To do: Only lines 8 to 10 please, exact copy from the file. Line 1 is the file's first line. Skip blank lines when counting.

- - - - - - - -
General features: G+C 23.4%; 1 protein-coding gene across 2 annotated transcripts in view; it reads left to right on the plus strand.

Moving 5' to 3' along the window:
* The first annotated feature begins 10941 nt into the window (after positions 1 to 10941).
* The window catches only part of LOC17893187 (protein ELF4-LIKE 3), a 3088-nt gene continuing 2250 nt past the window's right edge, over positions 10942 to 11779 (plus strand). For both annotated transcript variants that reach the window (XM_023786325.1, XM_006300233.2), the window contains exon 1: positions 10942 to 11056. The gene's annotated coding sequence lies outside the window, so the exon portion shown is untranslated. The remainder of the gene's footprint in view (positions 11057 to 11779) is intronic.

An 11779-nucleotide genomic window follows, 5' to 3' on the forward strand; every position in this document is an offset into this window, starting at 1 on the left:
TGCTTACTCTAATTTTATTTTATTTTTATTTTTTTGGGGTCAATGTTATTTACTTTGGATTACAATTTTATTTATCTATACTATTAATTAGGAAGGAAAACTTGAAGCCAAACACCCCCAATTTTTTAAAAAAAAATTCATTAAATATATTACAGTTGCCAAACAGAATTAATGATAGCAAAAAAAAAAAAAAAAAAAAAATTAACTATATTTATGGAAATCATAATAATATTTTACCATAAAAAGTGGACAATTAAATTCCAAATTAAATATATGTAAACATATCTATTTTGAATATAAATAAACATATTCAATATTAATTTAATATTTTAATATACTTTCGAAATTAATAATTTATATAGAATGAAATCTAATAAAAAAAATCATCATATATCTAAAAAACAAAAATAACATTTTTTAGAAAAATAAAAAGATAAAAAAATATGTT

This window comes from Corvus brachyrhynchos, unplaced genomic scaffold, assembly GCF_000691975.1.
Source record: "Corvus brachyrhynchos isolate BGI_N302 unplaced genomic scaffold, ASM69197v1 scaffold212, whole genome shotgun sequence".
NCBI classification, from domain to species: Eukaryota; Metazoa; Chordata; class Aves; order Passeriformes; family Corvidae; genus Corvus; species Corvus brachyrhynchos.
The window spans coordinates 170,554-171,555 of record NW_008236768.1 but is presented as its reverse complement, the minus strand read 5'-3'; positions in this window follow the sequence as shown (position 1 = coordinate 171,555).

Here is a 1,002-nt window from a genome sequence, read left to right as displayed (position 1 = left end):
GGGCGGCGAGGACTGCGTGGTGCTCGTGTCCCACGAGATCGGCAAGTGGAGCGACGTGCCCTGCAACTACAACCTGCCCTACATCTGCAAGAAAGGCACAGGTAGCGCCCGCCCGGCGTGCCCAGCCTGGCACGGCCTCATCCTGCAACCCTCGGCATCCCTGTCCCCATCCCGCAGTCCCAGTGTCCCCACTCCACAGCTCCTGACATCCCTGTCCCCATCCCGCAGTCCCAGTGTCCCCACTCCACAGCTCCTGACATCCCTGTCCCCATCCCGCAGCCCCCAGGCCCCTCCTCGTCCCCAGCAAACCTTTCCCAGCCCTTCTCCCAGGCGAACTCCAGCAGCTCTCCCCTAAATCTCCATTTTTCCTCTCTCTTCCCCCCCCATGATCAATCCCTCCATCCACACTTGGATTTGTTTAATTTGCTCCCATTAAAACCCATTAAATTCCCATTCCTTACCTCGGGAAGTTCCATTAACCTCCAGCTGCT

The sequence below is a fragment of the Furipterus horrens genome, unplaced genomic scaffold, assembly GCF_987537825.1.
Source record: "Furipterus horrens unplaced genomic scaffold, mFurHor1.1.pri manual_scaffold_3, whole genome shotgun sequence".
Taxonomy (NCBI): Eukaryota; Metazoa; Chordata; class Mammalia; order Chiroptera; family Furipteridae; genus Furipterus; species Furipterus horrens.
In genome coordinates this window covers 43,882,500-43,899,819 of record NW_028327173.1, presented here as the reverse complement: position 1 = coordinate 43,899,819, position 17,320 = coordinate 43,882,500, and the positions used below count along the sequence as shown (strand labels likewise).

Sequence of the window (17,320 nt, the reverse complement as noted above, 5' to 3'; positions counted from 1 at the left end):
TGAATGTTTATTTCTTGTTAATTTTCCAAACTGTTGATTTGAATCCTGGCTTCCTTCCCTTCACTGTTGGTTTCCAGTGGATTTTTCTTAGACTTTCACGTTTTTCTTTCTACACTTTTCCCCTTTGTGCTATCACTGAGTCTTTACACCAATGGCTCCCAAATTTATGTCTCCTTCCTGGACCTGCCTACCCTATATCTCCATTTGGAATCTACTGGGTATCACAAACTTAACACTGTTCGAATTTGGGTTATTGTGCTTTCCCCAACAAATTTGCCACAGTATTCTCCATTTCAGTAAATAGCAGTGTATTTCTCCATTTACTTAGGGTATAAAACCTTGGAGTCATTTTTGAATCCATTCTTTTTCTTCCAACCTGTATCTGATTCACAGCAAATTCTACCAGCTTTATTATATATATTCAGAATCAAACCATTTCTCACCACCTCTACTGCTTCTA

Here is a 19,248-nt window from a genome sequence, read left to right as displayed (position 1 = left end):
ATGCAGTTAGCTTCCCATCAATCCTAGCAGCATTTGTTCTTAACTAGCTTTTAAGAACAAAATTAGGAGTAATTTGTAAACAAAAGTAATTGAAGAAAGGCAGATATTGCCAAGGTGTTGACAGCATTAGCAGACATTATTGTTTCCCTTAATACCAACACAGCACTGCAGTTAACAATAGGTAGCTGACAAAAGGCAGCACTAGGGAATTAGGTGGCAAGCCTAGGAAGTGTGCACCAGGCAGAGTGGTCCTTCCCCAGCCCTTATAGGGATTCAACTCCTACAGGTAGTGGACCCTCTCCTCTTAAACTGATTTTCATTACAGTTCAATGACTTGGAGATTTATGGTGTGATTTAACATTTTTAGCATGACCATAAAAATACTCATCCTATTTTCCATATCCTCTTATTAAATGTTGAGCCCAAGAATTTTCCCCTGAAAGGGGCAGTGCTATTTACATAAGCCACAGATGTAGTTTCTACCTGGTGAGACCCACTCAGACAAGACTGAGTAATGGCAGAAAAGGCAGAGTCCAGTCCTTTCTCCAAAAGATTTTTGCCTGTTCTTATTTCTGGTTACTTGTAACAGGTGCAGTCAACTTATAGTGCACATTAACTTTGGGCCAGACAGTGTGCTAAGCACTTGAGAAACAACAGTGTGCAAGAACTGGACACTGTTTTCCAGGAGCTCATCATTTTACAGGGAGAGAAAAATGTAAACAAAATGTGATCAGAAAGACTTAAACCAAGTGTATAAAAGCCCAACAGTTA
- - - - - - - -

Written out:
Source record: "Corvus brachyrhynchos isolate BGI_N302 unplaced genomic scaffold, ASM69197v1 scaffold212, whole genome shotgun sequence".
NCBI classification, from domain to species: Eukaryota; Metazoa; Chordata; class Aves; order Passeriformes; family Corvidae; genus Corvus; species Corvus brachyrhynchos.
The window spans coordinates 170,554-171,555 of record NW_008236768.1 but is presented as its reverse complement, the minus strand read 5'-3'; positions in this window follow the sequence as shown (position 1 = coordinate 171,555).